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Mercury Press Series

The Samaritan Course

(CW 56)

Paperback
January 2014
9781935136132
More details
  • Publisher
    Mercury Press
  • Published
    1st January 2014
  • ISBN 9781935136132
  • Language English
  • Pages 60 pp.
  • Size 5.5" x 8.5"
$12.95

Notes from lectures in Dornach, Aug. 13–16, 1914

In his Preface, Rolf Heine explains:

“Rudolf Steiner’s description of the occult background of wound healing and the spiritual significance of human assistance have their origins in a concrete occasion—the fathomless suffering of the soldiers on the battle fields of the First World War—but they turn toward an important future faculty of the human being: the healing power of love.”

These lectures have been preserved in fragments and include three mantras that can guide the reader to develop this healing power of love.

An additional lecture is also included: “Thoughts for the Times on the Destinies of Individuals and of Nations” given in Berlin on Sept. 1, 1914

Rudolf Steiner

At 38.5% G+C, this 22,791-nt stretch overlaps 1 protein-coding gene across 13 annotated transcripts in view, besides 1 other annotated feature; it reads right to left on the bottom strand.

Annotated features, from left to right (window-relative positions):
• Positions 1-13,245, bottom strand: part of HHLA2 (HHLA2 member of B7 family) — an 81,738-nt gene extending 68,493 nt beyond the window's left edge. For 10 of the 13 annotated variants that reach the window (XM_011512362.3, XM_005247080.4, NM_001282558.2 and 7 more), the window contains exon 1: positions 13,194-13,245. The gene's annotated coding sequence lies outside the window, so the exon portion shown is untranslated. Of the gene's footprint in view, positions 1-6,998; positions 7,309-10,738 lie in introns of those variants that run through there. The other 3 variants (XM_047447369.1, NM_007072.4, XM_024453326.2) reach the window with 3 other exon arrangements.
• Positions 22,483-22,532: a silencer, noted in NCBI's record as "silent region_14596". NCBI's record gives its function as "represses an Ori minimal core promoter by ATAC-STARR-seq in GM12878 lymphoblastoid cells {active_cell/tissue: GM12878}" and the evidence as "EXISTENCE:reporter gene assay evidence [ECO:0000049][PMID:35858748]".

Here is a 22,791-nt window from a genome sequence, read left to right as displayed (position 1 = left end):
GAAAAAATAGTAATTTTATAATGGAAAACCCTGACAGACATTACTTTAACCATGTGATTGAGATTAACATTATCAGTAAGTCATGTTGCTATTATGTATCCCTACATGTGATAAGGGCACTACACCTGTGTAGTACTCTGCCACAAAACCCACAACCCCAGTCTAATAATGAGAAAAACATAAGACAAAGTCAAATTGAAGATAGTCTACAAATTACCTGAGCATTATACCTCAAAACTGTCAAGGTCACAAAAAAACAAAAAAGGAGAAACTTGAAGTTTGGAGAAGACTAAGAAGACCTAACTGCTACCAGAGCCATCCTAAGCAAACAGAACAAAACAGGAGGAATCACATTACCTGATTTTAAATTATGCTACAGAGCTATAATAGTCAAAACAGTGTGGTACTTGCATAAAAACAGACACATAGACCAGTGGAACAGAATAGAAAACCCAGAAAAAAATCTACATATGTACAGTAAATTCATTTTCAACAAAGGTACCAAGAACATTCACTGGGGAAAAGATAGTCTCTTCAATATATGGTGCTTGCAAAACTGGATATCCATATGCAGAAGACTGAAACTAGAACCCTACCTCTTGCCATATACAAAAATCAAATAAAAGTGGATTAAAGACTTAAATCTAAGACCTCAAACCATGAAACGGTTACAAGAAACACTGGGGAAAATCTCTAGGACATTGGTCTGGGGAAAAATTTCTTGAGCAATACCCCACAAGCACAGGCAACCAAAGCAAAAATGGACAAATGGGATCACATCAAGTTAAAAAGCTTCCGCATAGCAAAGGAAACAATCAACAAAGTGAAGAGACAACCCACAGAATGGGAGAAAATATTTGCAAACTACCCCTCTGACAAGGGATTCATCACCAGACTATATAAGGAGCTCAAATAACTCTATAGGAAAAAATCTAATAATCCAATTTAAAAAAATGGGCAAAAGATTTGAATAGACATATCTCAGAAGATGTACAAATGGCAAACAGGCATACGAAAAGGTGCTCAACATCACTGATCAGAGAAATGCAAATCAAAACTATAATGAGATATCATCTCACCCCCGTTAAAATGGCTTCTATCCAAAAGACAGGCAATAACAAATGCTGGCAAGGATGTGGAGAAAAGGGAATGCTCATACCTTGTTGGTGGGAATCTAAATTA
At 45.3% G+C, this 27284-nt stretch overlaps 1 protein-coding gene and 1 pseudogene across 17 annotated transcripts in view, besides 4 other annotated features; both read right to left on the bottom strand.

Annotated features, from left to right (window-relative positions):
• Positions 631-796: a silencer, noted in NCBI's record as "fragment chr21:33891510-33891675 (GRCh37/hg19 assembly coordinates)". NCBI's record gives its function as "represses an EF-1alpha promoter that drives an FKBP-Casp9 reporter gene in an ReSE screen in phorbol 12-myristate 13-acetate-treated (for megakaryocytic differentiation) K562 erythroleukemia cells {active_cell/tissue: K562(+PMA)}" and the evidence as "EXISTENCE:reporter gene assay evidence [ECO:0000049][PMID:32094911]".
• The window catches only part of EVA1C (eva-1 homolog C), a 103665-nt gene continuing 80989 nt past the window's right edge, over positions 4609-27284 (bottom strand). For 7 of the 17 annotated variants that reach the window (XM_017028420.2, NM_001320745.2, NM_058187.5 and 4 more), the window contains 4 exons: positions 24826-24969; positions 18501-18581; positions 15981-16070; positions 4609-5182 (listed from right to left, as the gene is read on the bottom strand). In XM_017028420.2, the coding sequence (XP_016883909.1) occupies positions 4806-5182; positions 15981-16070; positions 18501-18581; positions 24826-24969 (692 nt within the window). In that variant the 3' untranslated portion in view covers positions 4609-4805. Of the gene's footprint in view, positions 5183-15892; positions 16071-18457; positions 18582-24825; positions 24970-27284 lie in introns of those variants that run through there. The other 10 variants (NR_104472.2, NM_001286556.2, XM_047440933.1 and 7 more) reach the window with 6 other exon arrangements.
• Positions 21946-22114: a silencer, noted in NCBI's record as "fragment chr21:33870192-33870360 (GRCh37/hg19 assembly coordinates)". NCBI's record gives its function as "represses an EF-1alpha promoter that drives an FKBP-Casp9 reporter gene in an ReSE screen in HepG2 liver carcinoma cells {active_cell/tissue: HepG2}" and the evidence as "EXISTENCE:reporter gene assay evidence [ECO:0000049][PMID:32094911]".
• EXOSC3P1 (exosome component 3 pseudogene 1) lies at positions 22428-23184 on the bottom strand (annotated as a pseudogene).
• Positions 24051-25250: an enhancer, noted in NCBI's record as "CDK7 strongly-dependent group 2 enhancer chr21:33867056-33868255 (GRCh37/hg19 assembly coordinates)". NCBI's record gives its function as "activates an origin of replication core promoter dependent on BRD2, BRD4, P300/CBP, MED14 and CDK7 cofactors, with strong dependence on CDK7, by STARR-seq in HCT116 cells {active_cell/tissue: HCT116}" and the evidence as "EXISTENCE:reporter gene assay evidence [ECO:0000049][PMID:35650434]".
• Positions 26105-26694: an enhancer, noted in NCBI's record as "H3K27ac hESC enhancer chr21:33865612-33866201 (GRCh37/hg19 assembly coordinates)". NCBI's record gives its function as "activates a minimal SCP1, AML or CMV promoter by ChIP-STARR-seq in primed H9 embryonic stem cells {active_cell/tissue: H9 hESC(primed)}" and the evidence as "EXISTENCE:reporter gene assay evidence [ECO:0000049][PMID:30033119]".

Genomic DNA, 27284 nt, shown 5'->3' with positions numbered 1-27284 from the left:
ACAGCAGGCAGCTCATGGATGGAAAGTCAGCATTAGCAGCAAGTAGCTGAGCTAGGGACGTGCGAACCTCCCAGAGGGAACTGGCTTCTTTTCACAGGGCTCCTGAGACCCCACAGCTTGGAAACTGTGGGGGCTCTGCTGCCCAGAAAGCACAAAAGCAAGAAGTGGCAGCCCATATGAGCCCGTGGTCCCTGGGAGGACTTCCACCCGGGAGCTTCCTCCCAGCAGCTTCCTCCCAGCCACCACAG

Rudolf Steiner (1861–1925) was born in the small village of Kraljevec, Austro-Hungarian Empire (now in Croatia), where he grew up. As a young man, he lived in Weimar and Berlin, where he became a well-published scientific, literary, and philosophical scholar, known especially for his work with Goethe’s scientific writings. At the beginning of the twentieth century, he began to develop his early philosophical principles into an approach to systematic research into psychological and spiritual phenomena. Formally beginning his spiritual teaching career under the auspices of the Theosophical Society, Steiner came to use the term Anthroposophy (and spiritual science) for his philosophy, spiritual research, and findings. The influence of Steiner’s multifaceted genius has led to innovative and holistic approaches in medicine, various therapies, philosophy, religious renewal, Waldorf education, education for special needs, threefold economics, biodynamic agriculture, Goethean science, architecture, and the arts of drama, speech, and eurythmy. In 1924, Rudolf Steiner founded the General Anthroposophical Society, which today has branches throughout the world. He died in Dornach, Switzerland.